Sins of Omission

Mr. Outside: Glenn Davis

As the 20th century drew to a close lists of the century’s greatest figures in various fields of endeavor appeared regularly in newspapers and magazines.  Revealing that memories were short, the lists tended to be dominated by figures of recent vintage, especially in the sports world.  This is probably a consequence of the ephemeral nature of the contributions of athletes, unlike those of scientists or physicians or writers.  I should think, though, that athletes should be judged by how they performed against their competition.  By that standard, no running back in the history of college football outshines Glenn Davis of West Point fame.  Yet, Glenn Davis was left off a few of the top-ten lists I saw for running backs.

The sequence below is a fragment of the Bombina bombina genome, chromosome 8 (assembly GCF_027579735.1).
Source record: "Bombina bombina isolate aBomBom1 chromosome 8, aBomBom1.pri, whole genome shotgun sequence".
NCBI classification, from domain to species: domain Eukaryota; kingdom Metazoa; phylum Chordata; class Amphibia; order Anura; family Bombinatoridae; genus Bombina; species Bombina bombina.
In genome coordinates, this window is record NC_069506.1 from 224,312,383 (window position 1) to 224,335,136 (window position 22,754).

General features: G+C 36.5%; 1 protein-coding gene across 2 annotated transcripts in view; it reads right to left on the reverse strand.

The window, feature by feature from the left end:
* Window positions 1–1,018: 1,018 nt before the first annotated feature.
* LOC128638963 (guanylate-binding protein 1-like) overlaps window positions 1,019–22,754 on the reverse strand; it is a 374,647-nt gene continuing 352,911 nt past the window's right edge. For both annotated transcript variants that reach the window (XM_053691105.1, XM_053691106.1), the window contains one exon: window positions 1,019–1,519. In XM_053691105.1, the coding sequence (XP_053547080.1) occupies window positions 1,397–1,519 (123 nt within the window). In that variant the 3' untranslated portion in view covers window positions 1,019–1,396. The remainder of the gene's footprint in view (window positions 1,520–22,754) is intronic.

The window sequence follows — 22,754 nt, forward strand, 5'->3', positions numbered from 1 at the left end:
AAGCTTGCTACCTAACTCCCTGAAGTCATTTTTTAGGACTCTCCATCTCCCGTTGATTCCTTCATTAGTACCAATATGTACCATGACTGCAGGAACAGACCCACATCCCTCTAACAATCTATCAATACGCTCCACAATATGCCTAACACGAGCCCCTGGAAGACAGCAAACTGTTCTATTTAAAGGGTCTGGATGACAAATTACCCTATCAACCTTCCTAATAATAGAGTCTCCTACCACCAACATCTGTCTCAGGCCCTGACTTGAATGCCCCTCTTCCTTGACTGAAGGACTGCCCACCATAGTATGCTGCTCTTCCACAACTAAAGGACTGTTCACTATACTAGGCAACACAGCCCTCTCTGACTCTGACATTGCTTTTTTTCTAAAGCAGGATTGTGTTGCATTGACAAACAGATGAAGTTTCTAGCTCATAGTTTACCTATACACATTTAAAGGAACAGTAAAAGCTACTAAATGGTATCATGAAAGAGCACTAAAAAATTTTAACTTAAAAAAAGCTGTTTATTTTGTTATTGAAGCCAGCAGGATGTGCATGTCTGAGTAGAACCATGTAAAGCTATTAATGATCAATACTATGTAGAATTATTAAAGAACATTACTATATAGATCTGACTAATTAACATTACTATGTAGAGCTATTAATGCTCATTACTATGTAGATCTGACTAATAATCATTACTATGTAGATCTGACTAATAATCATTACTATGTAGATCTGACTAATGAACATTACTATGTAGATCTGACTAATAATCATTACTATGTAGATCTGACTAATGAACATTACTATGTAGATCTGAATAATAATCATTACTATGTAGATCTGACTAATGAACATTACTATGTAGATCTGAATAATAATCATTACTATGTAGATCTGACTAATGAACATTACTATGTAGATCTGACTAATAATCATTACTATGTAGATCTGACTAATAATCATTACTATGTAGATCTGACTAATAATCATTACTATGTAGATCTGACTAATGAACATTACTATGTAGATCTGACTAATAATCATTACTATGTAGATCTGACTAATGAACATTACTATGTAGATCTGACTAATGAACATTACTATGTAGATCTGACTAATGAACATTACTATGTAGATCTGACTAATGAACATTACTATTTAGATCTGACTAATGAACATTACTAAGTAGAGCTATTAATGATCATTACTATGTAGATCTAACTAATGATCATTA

When I was young, the two running backs most talked about in our family were Glenn Davis and Ernie Nevers, the latter because he played football with the McGrath boys at Central High in Superior, Wisconsin, and went on to become all-everything at Stanford, and the former because my big brother was a fan of Army football.  My brother fed me Davis stories, statistics, and photos since I was four or five years old.  Glenn Davis was the halfback I wanted to be.  A decade earlier he was the halfback every aspiring football player wanted to be.

Davis was a Southern California boy who excelled in every sport his high school—Bonita in La Verne—offered.  On the track...

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